In addition to the resin binder and photoactive compound prepared in accordance with the invention, other components may be contained within the photoresist composition as would be known to those skilled in the art. Typical additives include surfactants, dyes, sensitizers, etc.
The photoresist composition may be applied as a dry film or as a liquid coating composition. When applied as a liquid coating composition, the above components are dissolved in a suitable solvent. Typical solvents are known to those skilled in the art and include, by way of example, Cellosolve acetate, methyl Cellosolve acetate, ethyl Cellosolve acetate, propylene glycol monomethyl ether acetate, methyl lactate, ethyl lactate, 2-ethoxyethyl acetate, methyl pyruvate, ethyl pyruvate, methyl-3-methoxyproprionate, ethyl-3-ethoxyproprionate, N-methyl-2-pyrollidone, cyclohexanone, 2-hexanone, methyl ethyl ketone, 1,4-dioxane, ethylene glycol monoisopropyl ether, diethylene glycol monomethyl ether, diethylene glycol dimethyl ether, etc. When applied as a dry film, a liquid solution of the photoresist composition is applied to a substrate such as Mylar using heat and pressure at the time of application to a substrate.
For a liquid coating composition, the components of the photoresist are dissolved in one or more of the above solvents. On a dry solids basis, the resin binder comprises a major portion of the photoresist components and typically comprises in excess of 60% by weight of the photoresist composition and preferably varies from about 70 to 95% by weight of the composition. The photoactive compound is conventionally added in a commercially useful photoresist composition in an amount of from about 15 to 20% by weight.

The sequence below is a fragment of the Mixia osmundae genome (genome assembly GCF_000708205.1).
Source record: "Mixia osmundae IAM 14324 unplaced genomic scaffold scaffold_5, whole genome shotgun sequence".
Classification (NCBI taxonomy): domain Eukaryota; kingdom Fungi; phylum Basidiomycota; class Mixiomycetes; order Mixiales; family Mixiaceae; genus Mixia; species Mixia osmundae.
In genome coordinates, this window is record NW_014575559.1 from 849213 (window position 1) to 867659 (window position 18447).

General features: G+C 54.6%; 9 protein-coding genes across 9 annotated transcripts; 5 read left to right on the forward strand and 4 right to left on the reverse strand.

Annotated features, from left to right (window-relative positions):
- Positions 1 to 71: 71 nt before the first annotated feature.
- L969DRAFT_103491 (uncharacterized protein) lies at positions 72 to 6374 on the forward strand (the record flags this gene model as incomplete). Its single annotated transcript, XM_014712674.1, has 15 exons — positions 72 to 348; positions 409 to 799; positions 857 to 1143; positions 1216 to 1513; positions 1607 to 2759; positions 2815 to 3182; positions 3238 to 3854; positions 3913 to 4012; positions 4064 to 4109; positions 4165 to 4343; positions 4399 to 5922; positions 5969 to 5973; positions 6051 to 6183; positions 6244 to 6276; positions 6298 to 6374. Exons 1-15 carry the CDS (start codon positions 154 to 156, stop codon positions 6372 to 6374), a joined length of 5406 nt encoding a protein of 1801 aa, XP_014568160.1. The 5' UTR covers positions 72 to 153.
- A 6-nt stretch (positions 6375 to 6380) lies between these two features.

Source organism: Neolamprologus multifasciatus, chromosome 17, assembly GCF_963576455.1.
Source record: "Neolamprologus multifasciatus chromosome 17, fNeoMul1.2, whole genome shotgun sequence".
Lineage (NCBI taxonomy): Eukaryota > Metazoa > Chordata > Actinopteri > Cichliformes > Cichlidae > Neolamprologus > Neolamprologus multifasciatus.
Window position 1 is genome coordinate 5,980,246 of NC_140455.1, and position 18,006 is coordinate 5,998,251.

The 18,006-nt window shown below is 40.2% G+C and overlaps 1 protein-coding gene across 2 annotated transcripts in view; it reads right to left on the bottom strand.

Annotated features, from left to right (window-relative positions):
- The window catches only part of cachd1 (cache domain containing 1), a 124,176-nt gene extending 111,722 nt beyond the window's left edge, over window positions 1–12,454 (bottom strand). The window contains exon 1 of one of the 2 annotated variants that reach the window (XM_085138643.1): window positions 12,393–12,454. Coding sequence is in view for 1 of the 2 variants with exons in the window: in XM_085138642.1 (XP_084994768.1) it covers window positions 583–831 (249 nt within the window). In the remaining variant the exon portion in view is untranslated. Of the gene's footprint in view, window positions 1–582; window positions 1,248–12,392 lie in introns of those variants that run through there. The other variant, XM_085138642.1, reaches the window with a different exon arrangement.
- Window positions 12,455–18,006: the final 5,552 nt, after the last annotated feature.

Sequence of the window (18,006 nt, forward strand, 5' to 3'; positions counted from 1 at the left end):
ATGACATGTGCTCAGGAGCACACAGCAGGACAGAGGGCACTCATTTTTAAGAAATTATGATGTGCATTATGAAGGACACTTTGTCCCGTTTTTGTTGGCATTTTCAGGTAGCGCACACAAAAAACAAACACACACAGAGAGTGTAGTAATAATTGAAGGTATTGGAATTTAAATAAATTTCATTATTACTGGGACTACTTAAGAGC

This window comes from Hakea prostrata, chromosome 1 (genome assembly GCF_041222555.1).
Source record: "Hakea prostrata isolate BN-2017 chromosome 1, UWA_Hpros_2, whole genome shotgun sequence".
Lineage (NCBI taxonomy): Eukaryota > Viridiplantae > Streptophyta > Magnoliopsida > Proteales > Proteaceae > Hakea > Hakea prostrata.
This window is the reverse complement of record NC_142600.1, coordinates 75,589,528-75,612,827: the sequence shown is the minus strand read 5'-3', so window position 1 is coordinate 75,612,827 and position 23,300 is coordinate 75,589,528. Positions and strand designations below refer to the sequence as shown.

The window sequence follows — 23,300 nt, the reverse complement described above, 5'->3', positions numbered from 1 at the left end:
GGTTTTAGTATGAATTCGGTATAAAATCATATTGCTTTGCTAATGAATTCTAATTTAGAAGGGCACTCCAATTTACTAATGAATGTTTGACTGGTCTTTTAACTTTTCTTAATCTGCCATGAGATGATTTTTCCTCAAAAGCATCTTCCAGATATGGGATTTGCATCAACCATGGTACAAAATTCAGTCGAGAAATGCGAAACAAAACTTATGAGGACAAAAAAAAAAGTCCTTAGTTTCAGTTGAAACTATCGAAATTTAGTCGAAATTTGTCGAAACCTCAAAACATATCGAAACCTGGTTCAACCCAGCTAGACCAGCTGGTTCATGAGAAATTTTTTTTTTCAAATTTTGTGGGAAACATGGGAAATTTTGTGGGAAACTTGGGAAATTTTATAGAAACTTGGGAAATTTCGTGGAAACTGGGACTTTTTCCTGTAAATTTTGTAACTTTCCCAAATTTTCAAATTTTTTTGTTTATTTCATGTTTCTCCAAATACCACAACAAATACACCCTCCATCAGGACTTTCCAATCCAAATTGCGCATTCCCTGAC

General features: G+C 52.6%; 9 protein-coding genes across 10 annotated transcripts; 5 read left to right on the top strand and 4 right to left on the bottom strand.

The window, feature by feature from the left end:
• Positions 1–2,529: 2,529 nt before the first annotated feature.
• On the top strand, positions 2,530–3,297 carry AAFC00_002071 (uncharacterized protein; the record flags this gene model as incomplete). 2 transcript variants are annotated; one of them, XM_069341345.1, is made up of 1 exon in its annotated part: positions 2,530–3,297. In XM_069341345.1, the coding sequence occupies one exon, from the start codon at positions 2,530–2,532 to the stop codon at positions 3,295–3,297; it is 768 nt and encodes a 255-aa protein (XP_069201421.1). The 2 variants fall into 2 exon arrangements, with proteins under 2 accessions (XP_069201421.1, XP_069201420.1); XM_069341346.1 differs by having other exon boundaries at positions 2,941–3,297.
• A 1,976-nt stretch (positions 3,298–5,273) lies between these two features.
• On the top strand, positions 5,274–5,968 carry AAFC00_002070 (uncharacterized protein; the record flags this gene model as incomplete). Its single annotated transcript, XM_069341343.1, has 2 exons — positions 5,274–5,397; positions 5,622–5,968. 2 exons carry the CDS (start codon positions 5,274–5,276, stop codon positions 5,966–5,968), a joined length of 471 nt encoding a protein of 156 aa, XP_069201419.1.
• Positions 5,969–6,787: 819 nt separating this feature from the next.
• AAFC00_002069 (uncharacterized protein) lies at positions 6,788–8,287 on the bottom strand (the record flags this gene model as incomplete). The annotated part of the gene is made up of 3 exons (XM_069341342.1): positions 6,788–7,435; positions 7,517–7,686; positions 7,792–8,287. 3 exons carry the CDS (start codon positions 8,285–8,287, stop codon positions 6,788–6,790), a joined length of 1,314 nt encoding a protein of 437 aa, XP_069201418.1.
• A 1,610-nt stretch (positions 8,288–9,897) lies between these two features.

The components of the photoresists are dissolved in a suitable solvent to make a liquid coating composition or dried on a carrier film to make a dry film photoresist. When dissolved in a solvent, the concentration of total solids in the solvent may vary between 5 and 35 weight percent and more preferably, between 15 and 30 percent.
When the photoresist is in the form of a liquid coating composition, the composition is coated onto a substrate using art-recognized procedures such as spin coating, roller coating, doctoring, dipping, etc. Following application of the liquid coating composition to a substrate, the coated substrate is dried to remove solvents. Typical drying conditions comprise baking at a temperature of 50° to 120° C. for 0.1 to 3.0 minutes. Following drying, the dried coating is exposed to activating radiation in a desired image pattern to form a latent image. Thereafter, the coating is typically post-exposure baked and developed by contact with an alkaline developer. The post exposure bake typically comprises heating the coated substrates to a temperature between about 50° and 130° C. for 0.5 to 3.0 minutes.
In the above processing sequence, the step of exposure results in liberation of the indene carboxylic acid. The liberation of the indene carboxylic acid cleaves the acid labile group resulting in deblocking of the hydroxide group on the photoactive compound. The step of post exposure baking drives the cleavage reaction to completion. Deblocking of the acid labile group and concomitant formation of the hydroxyl group solubilizes the photoactive compound thereby providing regions with the coating of increased differential solubility compared to a photoactive compound that had not been blocked with the acid labile group. Enhanced differential solubility permits development of the exposed photoresist coating to provide images of increased resolution.